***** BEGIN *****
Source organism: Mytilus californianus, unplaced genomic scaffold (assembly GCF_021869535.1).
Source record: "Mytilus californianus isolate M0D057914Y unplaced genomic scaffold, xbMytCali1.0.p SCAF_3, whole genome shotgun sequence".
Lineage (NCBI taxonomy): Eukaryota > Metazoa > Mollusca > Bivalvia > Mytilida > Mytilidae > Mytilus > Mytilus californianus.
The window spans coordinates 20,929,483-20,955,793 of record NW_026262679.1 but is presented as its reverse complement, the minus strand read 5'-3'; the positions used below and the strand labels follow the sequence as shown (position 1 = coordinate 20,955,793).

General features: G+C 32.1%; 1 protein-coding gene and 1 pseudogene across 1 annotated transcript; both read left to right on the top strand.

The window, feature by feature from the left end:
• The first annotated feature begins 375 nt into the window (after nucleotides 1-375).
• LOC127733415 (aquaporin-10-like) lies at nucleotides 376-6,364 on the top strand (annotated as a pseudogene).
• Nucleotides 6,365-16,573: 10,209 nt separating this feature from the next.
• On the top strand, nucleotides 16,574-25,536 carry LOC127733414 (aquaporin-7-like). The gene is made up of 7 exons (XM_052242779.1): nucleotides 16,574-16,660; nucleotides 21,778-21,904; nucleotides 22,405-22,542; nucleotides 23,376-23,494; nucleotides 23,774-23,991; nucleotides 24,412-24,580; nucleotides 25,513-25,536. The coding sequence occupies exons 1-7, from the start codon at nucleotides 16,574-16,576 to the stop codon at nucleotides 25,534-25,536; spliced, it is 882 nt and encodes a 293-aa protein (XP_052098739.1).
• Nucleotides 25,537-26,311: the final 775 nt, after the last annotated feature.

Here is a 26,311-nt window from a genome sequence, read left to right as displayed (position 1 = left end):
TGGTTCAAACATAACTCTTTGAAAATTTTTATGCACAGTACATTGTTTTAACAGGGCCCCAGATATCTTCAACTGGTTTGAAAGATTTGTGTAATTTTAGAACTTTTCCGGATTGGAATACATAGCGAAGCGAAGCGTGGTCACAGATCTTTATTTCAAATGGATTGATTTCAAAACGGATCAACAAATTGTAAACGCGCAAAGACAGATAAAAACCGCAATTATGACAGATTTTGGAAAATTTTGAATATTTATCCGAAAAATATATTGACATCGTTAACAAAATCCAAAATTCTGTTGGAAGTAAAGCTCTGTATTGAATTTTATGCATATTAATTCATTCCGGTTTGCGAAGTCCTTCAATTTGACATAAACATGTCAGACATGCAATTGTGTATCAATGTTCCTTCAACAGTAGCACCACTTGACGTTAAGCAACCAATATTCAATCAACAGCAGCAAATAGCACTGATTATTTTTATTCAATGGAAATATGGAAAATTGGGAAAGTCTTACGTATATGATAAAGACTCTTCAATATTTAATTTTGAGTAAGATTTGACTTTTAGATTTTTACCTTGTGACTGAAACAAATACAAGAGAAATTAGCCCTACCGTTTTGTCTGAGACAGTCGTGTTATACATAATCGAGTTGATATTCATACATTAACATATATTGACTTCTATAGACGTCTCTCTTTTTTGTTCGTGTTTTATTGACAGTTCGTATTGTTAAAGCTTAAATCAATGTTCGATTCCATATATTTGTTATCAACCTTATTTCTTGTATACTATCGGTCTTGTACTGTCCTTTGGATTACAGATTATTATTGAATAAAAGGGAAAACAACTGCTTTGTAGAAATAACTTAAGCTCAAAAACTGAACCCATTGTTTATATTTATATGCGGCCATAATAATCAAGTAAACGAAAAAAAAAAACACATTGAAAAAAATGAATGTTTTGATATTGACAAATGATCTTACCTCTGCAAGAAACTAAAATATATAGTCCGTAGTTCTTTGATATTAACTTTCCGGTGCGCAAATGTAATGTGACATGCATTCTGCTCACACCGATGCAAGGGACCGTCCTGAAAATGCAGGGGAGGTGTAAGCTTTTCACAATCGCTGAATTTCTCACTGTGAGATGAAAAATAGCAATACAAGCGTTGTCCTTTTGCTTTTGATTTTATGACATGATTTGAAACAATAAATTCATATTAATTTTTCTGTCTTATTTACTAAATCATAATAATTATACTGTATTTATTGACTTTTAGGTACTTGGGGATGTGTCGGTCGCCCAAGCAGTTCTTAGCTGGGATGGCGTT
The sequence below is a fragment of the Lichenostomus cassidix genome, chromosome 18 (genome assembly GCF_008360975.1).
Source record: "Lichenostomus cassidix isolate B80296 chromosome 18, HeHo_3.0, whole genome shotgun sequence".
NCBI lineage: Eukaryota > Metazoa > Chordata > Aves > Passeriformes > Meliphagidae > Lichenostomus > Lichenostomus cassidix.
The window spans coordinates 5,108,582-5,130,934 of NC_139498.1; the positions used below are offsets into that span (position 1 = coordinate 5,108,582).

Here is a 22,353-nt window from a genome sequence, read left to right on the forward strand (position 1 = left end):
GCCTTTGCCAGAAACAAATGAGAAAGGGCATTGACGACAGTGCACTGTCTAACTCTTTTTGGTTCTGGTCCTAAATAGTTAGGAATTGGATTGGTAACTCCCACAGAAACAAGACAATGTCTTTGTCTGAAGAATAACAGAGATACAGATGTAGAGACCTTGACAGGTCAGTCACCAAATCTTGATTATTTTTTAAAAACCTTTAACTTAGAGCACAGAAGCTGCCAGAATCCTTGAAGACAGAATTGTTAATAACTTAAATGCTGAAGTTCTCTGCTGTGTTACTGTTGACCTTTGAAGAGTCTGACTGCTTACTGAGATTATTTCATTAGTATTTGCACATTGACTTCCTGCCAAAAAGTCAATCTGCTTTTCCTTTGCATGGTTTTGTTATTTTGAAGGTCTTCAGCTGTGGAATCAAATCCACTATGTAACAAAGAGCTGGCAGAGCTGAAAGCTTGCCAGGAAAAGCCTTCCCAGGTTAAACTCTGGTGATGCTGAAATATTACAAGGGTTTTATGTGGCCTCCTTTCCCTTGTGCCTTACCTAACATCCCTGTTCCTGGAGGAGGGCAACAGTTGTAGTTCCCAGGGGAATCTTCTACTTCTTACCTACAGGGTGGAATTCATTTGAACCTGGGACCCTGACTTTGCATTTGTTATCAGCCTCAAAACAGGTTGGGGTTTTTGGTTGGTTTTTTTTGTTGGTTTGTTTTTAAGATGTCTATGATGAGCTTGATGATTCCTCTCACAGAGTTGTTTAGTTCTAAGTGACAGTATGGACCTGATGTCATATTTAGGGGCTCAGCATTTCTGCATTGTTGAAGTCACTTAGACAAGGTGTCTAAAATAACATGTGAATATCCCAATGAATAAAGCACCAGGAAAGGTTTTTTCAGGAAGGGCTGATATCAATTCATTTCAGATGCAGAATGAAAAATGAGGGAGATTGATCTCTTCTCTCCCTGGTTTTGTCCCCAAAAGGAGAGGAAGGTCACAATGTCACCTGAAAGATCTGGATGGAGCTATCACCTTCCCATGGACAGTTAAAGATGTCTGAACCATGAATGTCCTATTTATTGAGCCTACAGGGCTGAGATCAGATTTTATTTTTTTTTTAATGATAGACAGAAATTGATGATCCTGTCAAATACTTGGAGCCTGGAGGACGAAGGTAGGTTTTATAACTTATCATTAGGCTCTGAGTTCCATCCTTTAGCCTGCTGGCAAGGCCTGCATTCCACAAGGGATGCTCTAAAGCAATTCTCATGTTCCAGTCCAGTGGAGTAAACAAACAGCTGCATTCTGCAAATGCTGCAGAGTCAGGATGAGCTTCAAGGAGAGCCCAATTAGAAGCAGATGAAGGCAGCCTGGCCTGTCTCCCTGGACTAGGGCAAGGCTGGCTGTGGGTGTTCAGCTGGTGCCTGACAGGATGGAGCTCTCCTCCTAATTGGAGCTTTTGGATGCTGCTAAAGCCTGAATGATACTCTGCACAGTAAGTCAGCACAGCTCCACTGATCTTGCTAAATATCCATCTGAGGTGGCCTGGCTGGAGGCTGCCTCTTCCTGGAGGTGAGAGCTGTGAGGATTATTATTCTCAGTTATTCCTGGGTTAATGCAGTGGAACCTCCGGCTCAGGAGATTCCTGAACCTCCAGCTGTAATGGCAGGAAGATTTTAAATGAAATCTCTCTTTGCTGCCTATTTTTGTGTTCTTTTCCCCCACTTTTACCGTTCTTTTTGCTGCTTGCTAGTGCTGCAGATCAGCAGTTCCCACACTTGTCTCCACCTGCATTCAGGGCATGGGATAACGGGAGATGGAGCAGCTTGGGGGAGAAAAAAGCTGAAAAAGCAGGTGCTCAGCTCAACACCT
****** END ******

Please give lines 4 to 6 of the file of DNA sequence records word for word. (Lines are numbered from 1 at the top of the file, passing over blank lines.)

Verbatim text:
The window spans coordinates 20,929,483-20,955,793 of record NW_026262679.1 but is presented as its reverse complement, the minus strand read 5'-3'; the positions used below and the strand labels follow the sequence as shown (position 1 = coordinate 20,955,793).

General features: G+C 32.1%; 1 protein-coding gene and 1 pseudogene across 1 annotated transcript; both read left to right on the top strand.

The window, feature by feature from the left end: